345 Lakeshore Road – William & Augusta Fraser House (Dunain) – c. 1857 – It was named Dunain (translated means Hill of the Birds) after the family’s ancestral home near Inverness in Scotland. The house was built by William A. Fraser on land given by his wife’s family, the Williams, owners of Penryn Homestead. In 1898, the house was taken over by Mr. Fraser’s daughter, Sarah and her husband, Frederick Barlow Cumberland. The Cumberland coat of arms etched on stained glass graces the front entrance window. The style of the original house is Loyalist Georgian with its dignified symmetry but this house exhibits a breakaway from the rigid symmetry of earlier Georgian houses. The porch and portico were added to the north side in the latter part of the century, as was the conservatory to the south, which was rebuilt again in the early part of the 20th century. The original portion of the house is a two-story red brick structure with a symmetrically placed front door, and symmetrically placed windows. The roof is a hip roof with wide overhangs and bold cornice fascia. The roof culminates in a glass roofed Belvedere bringing light into the central hall below. There is a west wing, probably originally servants’ quarters constructed in the same manner as the main house and capped by a Belvedere, lighting the center hall of this wing. A further addition was made to this west wing to accommodate a more modern kitchen, constructed in a similar manner to the original house. In the latter part of the 19th century, the front portico and porch were added to the north side of the house, the style of which is more Classic Revival popular in that period. The porch is a good example of the classical period with classical Doric columns and a wide entablature and in-filled with large windows extending to the ceiling inside. These windows are an eight over sixteen central window with four over eight sidelights on both floors, and sides of the portico and paneled. The railing for the upper porch completes this classical composition. To the southeast is a conservatory constructed in steel and is an excellent example of early 20th century greenhouse construction. This present structure replaces an earlier conservatory.
Architectural Photos, Port Hope, Ontario
22 Shortt Street -Thomas White House – c. 1890 – The style of this frame two-story house can be described as cottage with horizontal wood ship lap siding, six over six windows and simple trim. The plan is unusual with a side entrance accentuated by a simple but elegant porch. High pitched cross axis roofs add particular interest to this house. The front of the house has a picket fence. White was originally from England, born in 1838, and as of the 1881 census had four daughters and one son. The house remained in the White family for many decades transferring to the White children in 1929.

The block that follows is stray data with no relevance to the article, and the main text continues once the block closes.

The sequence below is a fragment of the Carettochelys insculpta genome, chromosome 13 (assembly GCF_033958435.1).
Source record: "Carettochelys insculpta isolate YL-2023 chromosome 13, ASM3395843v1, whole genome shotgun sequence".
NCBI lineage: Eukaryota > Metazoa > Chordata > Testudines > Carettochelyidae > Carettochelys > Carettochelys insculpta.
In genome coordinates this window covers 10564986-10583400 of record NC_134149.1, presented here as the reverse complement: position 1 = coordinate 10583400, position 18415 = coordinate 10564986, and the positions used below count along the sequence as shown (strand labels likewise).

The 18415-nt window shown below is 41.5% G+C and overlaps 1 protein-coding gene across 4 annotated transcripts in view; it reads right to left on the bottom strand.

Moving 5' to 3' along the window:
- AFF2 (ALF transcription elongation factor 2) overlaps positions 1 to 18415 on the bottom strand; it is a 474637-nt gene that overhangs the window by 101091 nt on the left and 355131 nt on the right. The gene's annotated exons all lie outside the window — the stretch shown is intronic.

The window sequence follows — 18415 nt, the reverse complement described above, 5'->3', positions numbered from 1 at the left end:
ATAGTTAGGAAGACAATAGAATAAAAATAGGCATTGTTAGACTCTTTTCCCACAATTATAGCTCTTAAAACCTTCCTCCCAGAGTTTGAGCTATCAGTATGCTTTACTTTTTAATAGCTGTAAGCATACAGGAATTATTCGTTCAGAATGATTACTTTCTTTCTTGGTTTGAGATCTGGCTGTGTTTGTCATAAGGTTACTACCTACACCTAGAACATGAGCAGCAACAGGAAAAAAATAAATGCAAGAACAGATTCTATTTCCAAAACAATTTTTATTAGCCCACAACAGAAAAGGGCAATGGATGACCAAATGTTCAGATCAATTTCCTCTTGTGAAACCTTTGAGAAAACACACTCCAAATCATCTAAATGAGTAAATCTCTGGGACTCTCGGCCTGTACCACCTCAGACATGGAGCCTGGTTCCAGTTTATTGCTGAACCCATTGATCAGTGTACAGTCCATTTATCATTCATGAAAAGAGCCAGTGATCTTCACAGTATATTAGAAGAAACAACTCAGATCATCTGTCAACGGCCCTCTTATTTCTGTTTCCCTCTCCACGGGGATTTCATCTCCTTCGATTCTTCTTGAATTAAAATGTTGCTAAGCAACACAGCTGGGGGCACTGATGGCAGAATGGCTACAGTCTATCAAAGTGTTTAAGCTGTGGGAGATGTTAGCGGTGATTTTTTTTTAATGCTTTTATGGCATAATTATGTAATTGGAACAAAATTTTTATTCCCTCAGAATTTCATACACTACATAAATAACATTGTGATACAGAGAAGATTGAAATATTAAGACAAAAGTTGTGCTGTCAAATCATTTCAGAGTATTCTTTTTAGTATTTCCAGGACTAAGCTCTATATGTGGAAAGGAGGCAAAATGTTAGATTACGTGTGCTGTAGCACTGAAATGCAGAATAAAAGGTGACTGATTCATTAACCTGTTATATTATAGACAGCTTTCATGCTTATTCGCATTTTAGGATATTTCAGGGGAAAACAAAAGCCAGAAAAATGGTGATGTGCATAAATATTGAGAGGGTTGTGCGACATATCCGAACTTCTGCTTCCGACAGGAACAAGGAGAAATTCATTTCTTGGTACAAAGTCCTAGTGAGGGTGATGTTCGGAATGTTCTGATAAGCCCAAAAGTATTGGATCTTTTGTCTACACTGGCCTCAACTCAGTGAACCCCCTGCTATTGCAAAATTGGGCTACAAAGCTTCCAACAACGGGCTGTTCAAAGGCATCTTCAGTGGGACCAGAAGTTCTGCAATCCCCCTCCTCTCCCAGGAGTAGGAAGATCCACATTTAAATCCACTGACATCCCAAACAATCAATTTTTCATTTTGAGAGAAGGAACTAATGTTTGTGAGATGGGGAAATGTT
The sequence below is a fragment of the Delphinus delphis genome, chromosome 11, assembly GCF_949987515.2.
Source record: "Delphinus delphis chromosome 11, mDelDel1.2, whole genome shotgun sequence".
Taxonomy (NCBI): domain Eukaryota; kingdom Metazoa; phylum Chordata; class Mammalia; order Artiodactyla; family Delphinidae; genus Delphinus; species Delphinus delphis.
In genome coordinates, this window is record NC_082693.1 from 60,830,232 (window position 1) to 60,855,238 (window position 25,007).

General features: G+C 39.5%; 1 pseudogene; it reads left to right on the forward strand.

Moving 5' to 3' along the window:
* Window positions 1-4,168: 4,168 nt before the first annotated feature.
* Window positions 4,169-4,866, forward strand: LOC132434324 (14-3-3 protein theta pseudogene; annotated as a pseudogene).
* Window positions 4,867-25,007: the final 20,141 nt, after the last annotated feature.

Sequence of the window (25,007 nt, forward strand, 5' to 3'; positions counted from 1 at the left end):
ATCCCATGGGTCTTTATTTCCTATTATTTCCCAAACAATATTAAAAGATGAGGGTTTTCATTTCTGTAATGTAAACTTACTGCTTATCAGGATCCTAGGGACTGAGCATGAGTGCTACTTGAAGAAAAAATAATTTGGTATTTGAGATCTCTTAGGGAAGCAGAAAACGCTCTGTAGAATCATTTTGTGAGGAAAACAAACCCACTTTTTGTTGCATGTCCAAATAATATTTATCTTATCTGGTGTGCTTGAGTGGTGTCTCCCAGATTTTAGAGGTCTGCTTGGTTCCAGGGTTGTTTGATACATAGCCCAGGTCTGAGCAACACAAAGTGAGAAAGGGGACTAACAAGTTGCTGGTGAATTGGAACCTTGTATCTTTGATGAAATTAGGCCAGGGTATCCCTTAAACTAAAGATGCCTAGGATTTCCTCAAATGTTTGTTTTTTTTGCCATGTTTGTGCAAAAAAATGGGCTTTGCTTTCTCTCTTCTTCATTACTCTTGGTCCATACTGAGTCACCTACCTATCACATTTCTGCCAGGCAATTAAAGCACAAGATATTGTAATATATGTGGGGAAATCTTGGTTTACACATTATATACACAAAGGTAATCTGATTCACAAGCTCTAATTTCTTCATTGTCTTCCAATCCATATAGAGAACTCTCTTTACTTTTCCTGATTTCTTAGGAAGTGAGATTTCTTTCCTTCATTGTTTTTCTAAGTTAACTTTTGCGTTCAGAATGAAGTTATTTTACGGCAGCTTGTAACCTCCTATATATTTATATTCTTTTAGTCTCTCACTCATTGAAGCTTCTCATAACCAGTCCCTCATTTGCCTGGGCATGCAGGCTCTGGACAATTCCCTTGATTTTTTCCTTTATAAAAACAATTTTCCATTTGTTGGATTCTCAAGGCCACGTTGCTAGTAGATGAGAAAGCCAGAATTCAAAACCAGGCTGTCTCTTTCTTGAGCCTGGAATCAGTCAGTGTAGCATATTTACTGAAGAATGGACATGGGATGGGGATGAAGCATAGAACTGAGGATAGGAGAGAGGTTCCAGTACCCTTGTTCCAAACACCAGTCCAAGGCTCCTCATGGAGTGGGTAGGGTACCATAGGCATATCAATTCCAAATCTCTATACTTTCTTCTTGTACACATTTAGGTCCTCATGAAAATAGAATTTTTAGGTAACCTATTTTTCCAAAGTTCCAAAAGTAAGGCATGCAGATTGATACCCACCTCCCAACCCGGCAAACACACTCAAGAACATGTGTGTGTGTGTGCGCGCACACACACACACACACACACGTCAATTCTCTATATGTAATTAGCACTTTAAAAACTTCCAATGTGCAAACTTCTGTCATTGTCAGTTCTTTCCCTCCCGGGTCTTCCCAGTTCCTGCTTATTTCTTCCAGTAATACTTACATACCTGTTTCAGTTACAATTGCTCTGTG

Architectural Photos, Port Hope, Ontario
48 Bloomsgrove Avenue – Thomas B. Chalk House – c. 1890 – This late Victorian two-story brick house has fine brick detailing. The center bay of the house has two large arched windows (typical of the Romanesque style) with stained glass semicircular transoms. Above is a protruding bay window in frame with fine wood detailing and a large arched top central window. The peak of the roof above has decorative fretwork suggesting a more Edwardian period. The side bay has a similar arched top window. On either side of the house is a porch. The west porch protects the front door located on the side of the building, while the east porch provides a kitchen entrance. Each of these porches has decorative columns and fretwork. A side bay window is similar to the front bay window. The brickwork has decorative brick arches over windows, brick corbels with specially formed brick, brick banding, and decorative brick chimneys.
Architectural Photos, Port Hope, Ontario
5 Bloomsgrove Avenue – Robert Horsey House – c. 1870 – Robert Horsey was a Port Hope carpenter. This one and a half story, two bay house is rectangular in plan and constructed of brick veneer laid in stretcher bond with a coarse rubble foundation. The roof is a high gable, gable end to the street, and contains some decorative trim at the apex. The eaves consist of a plain boxed cornice. The shuttered windows on the upper story are six over six double-hung sash with plain surround and lugsills. The decorative details on the porch are Victorian details.
Architectural Photos, Port Hope, Ontario
98 Ontario Street – Thomas Wickett House (Penstowe) – c. 1894 – Although built in the Queen Anne Revival style, it has detailing of the Romanesque style. The roof is irregular and complicated, but is composed basically of several steeply pitched gables and one overhanging gable dormer. The gables are pedimented with some rafters exposed. The pediment has a set of triple windows in a bold wooden surround. Trimming the windows are tooled pilasters and heavy entablature. Decorative shingles complete the pediment. The stretcher-bond brick house has various types of structural openings from flat on the top story, to segmental on the projecting south bay, to rounded Romanesque on the front facade. Voussoirs head most windows, but protruding arched gables of brick surround the semi-elliptical openings. Stringer courses join the sills of the house and join the tips of the arches on the main facade. The main door is set in one of the arched openings, but is itself flat. The house has a second-story bell-cast balcony adorned with heavy turned balusters and turned columns. The balcony roof is supported by brackets and has a molded frieze. The open end of the balcony is partially filled by lattice-like woodwork. The spooled columns are turned and have a rounded, bulbous appearance. On the first story, a shed-roofed porch with the same characteristics can be seen. The house sits on a squared-stone foundation with segmental basement windows.
Architectural Photos, Port Hope, Ontario
162 Peter Street – This two-story house is indicative of the Italianate Style Victorian house. A symmetrically placed entrance is noted for its heavily decorated portico topped by iron balustrade made in the foundry of the original owner. The entrance is flanked by two bay windows with similar iron topping. The roof overhangs are supported by brackets typical of this Italianate period and is topped by a widow’s walk. The semi-circular window over the entrance designed in a Florentine pattern is of particular interest. Another interesting point is the unusual width of the overhanging eaves with their double brackets.